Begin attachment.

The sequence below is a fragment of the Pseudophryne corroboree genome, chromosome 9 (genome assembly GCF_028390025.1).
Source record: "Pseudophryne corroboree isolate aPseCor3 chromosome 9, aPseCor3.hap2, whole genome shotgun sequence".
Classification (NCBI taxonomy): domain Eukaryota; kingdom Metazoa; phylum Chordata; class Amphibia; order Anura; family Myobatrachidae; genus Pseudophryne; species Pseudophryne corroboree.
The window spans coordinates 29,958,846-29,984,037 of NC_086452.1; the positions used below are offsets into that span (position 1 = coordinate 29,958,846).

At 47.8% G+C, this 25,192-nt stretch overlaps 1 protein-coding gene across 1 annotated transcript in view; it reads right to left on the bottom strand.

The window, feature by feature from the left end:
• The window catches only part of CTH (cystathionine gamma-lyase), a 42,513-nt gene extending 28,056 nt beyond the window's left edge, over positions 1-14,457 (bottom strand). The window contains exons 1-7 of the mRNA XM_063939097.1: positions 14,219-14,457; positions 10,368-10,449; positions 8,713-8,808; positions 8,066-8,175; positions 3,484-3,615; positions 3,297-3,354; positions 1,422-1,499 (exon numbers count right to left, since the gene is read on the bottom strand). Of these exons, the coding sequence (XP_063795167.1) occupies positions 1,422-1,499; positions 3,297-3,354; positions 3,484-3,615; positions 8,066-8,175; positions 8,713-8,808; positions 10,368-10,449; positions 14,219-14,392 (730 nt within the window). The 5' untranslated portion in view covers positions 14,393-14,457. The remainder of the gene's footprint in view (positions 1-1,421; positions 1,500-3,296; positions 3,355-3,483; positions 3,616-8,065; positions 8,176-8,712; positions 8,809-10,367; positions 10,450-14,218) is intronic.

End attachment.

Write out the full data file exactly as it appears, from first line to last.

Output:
The sequence below is a fragment of the Pseudophryne corroboree genome, chromosome 9 (genome assembly GCF_028390025.1).
Source record: "Pseudophryne corroboree isolate aPseCor3 chromosome 9, aPseCor3.hap2, whole genome shotgun sequence".
Classification (NCBI taxonomy): domain Eukaryota; kingdom Metazoa; phylum Chordata; class Amphibia; order Anura; family Myobatrachidae; genus Pseudophryne; species Pseudophryne corroboree.
The window spans coordinates 29,958,846-29,984,037 of NC_086452.1; the positions used below are offsets into that span (position 1 = coordinate 29,958,846).

At 47.8% G+C, this 25,192-nt stretch overlaps 1 protein-coding gene across 1 annotated transcript in view; it reads right to left on the bottom strand.

The window, feature by feature from the left end:
• The window catches only part of CTH (cystathionine gamma-lyase), a 42,513-nt gene extending 28,056 nt beyond the window's left edge, over positions 1-14,457 (bottom strand). The window contains exons 1-7 of the mRNA XM_063939097.1: positions 14,219-14,457; positions 10,368-10,449; positions 8,713-8,808; positions 8,066-8,175; positions 3,484-3,615; positions 3,297-3,354; positions 1,422-1,499 (exon numbers count right to left, since the gene is read on the bottom strand). Of these exons, the coding sequence (XP_063795167.1) occupies positions 1,422-1,499; positions 3,297-3,354; positions 3,484-3,615; positions 8,066-8,175; positions 8,713-8,808; positions 10,368-10,449; positions 14,219-14,392 (730 nt within the window). The 5' untranslated portion in view covers positions 14,393-14,457. The remainder of the gene's footprint in view (positions 1-1,421; positions 1,500-3,296; positions 3,355-3,483; positions 3,616-8,065; positions 8,176-8,712; positions 8,809-10,367; positions 10,450-14,218) is intronic.